Wednesday, December 23, 2020

"𝗜 𝗳𝗮𝗹𝗹 𝗼𝗳𝘁𝗲𝗻. 𝗪𝗵𝗮𝘁 𝗱𝗼 𝗜 𝗱𝗼?"

Bottom line: You can make your balance better, and have less falls (and have less fear of falling). But it takes a lot of work, because of course it does. And, don't work on the wrong thing. OK, New Bottom Line: It's hard work, and a fundamental mistake (
BOOMER JOKE ALERT) may trip you up. 

Is it a balance problem?

The outside world sees the cause for unsteady walking as a balance problem. If somebody falls they go to therapy for balance training, because they lost their balance

But, you may say, I don't have bad balance. I know what upright is, but my muscles won't fire when I tell them to, so I fall! It's a muscle problem, not a balance problem. If that's the way you look at it, you're not wrong.

I'm going to say something pretty radical here, so make sure you check with the appropriate healthcare worker before buying into this... 

You may not have a balance problem. 

Balance problems come form a loss or deficit of one or more of the following:
  1. Proprioception: the ability to imagine where your body is in space without looking at it. 
  2. Eyesightthe ability to find "true north" and/or where the horizon is.
  3. Vestibular sense:  the ability to sense movement, and know where your head and body are in space. When the vestibular system is not working it's the classic inner ear problem:  Meniere's disease, dizziness, vertigo.

Proprioception, Eyesight, Vestibular sense. Let's just call them: PEV

It's only a balance problem if you have a problem with one or more of PEV.

And a lot of survivors have problems with PEV, no doubt. But lets say you're a survivor that does not have these problems, why do clinicians and everybody else say you have balance problems? Because: From the outside it looks like you have poor balance. And you do lose your balance. So how is that not balance problem? In any case, you might say: Who cares what the cause is? Even if there's another cause, its a distinction without a difference. I'm still a fall risk.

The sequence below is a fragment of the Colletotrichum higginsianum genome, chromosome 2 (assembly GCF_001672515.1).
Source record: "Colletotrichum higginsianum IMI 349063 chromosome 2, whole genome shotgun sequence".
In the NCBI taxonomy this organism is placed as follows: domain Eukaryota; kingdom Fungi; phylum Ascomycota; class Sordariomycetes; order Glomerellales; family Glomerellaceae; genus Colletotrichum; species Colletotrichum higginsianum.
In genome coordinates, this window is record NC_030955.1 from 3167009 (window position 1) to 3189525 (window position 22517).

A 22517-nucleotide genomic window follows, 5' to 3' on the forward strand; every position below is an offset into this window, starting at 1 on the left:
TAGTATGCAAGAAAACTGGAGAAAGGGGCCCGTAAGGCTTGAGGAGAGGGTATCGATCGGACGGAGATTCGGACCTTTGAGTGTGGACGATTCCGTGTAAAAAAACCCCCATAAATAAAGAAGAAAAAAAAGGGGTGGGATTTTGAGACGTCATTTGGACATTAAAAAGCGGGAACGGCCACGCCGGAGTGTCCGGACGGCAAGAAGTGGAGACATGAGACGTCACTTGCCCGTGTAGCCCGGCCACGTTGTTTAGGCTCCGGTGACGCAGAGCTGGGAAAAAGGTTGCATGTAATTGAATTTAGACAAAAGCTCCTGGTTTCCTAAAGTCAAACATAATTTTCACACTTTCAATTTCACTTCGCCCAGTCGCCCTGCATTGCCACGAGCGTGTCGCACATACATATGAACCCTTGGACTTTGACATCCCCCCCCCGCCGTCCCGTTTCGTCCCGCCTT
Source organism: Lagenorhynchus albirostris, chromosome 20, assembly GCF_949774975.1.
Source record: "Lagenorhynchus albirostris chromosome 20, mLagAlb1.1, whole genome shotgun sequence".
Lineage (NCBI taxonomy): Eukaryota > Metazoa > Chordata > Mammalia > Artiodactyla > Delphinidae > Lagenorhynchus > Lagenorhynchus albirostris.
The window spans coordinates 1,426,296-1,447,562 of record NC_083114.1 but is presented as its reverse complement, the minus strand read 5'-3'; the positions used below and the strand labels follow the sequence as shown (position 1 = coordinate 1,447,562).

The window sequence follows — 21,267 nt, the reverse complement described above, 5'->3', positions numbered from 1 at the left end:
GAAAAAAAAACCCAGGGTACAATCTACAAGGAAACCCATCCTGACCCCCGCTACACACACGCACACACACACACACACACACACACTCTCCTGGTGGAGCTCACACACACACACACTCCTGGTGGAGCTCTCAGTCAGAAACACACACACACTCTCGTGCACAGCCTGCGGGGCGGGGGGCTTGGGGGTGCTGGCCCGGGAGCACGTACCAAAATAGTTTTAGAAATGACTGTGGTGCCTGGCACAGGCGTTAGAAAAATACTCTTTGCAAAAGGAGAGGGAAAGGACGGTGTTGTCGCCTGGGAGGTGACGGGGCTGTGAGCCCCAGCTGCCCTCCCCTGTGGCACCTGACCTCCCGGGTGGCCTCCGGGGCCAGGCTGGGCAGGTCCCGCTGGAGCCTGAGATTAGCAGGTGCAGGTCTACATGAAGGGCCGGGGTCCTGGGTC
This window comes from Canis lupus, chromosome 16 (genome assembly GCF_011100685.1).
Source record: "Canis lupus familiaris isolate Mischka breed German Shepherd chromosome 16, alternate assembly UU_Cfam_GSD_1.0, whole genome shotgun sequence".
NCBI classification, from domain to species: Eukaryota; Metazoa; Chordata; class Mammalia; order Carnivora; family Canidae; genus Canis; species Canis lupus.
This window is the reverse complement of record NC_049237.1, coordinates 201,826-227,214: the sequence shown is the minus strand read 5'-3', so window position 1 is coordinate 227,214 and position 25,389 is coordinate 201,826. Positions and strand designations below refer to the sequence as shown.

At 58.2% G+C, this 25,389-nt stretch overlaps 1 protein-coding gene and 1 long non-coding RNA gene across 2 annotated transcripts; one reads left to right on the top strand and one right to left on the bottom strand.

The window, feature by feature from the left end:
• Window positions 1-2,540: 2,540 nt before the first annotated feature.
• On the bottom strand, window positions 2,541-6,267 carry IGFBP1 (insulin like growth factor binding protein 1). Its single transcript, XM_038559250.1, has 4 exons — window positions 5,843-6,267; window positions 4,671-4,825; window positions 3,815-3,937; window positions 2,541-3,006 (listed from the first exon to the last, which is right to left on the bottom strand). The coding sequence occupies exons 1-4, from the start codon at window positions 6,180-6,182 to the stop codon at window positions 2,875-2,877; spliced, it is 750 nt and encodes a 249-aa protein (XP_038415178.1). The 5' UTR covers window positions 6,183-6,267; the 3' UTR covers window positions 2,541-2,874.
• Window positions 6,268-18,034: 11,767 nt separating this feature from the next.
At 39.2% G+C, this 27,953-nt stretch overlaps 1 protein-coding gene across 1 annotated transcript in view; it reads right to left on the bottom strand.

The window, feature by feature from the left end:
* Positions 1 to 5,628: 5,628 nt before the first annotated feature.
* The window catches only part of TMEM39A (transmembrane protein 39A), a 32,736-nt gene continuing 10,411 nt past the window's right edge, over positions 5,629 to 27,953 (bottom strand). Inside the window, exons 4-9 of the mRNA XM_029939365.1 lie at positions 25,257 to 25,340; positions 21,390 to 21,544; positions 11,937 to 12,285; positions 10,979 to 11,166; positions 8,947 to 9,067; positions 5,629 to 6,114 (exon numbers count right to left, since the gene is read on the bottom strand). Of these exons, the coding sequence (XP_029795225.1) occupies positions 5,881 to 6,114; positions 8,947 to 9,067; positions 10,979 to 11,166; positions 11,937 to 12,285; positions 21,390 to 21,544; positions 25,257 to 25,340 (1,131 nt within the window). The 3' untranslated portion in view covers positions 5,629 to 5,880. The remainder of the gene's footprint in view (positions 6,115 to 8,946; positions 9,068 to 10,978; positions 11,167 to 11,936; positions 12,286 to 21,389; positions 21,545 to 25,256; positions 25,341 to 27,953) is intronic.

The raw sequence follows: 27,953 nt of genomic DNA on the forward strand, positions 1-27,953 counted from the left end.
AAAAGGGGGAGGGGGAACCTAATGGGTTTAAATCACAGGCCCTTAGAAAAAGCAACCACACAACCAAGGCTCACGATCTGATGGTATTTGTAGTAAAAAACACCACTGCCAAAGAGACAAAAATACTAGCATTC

It's important to know what is causing the "balance problems" because you don't want to bark up the wrong tree. And, it is true, there may be multiple trees. What's another tree? Muscles.

You may have fine PEV (unless you drink a lot, it which case you need another kind of rehab:) So its something else: Muscles. Maybe you know damned well where you are and what you need to do to retain your balance. But the stroke stops you from moving your muscles correctly to "catch" yourself. 

But again, so what? Well, here's the thing. PEV stuff has a "neoplastic model"—a way of changing the brain to lesson or fix the problem. And if you have problems with them, then focus on PEV.

But if you don't have balance problems related to PEV, but have muscles that won't cooperate, then the best recovery option is repetitive practice. 

I've been in stroke-specific research for a long time. And one of my fav quotes in clinical research is also one of the most obvious and most hilarious: Task-specific gait training improves gait post-stroke. (EBRSR)

Walking makes walking better. Hmmmm. Whoda thunk?

But what if you can't practice walking because you're afraid you'll fall? Here's some ideas (ASK A QUALIFIED HEALTHCARE WORKER ABOUT THESE SUGGESTIONS!)

Treadmills. Treadmills are never ending parallel bars. They expand the size of the gym with a very small footprint. Put a mirror in front of them and they become instantaneous feedback machines. They also provide an essential bit of quantifiable data: speed of gait. 
Recumbent, 4-limb bilateral trainer. Recumbent trainers do not have to break the bank. Inexpensive ones can be found for $350 or so. These are essential not only as a pre-ambulation device, but also because they develop cardiovascular and muscular strength. The thing is, fatigue leads to falls. And if your walking has been compromised by stroke, walking takes twice as much muscular and cardio strength as it takes someone who walks "normally."  "banking" both muscle and cardio strength are essential to doing the hard work of recovery.
Some sort of harnessing system for gait training. Stroke recovery works best with over-challenge. Challenge drives neuroplasticity and neuroplasticity drives recovery. It's impossible to over challenge with standard gait training (a gait belt and guarding). The fear of falling on the part of the survivor and the therapist runs headlong into the challenge that needs to be realized. If the survivor is harnessed, falls are impossible and challenge flourishes. Partial weight sported walking is but one option that requires harnessing. Speed intensive treadmill training (also known as speed dependent treadmill training) has shown stellar efficacy in increasing speed of gait. And speed is good. The usual suspect in this category is the LiteGait. Over ground systems may be a better option for some gyms. NeuroGymBiodex and other companies make over ground systems that provide an inexpensive harnessing option.

One last important note:
Falls very often happen in four situations:

• Starting walking
• Stopping walking
• Turning
• Uneven surfaces